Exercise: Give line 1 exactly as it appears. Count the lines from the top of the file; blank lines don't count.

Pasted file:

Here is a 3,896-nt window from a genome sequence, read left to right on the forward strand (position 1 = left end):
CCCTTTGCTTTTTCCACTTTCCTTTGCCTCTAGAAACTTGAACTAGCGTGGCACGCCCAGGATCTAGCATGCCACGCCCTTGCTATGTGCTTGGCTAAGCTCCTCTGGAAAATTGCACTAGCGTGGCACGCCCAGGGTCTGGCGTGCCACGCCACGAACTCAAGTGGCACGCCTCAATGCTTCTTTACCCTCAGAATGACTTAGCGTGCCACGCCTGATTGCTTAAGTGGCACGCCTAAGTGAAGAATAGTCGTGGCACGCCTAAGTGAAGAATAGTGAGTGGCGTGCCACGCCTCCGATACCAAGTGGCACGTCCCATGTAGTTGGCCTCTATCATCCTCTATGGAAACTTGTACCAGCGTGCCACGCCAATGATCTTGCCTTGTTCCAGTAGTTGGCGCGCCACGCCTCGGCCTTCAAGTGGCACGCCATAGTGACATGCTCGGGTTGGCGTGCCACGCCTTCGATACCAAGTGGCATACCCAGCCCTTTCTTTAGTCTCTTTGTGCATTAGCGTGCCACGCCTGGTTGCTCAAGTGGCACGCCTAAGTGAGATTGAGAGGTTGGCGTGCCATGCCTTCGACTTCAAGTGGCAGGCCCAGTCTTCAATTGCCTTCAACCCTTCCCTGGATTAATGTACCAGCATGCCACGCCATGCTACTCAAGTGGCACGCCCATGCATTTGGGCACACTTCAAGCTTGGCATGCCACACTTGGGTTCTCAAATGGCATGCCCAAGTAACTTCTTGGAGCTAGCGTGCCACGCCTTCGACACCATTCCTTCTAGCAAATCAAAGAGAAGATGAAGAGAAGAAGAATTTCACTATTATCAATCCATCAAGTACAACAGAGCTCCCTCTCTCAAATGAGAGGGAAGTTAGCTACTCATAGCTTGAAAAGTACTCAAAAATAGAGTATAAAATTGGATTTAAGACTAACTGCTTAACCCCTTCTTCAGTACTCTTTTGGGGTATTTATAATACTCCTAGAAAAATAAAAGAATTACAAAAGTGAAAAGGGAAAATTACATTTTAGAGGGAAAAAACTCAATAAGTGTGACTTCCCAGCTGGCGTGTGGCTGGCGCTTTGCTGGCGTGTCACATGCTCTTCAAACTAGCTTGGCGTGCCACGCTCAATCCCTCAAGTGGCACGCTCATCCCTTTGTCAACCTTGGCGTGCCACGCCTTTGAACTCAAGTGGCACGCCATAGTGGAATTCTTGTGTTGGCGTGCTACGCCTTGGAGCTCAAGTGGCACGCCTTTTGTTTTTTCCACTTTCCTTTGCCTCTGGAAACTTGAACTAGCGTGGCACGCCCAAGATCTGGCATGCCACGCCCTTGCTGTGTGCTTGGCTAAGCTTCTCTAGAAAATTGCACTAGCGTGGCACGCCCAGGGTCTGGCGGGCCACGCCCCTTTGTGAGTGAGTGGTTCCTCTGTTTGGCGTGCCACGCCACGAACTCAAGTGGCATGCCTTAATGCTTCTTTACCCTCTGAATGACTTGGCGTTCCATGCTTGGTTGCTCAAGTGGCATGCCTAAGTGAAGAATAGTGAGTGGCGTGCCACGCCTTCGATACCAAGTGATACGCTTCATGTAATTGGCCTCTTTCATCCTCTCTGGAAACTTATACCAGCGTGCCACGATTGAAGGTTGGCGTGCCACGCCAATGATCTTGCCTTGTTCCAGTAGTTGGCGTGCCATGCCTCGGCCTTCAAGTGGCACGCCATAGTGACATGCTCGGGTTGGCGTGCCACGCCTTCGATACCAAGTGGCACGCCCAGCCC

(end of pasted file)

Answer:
Here is a 3,896-nt window from a genome sequence, read left to right on the forward strand (position 1 = left end):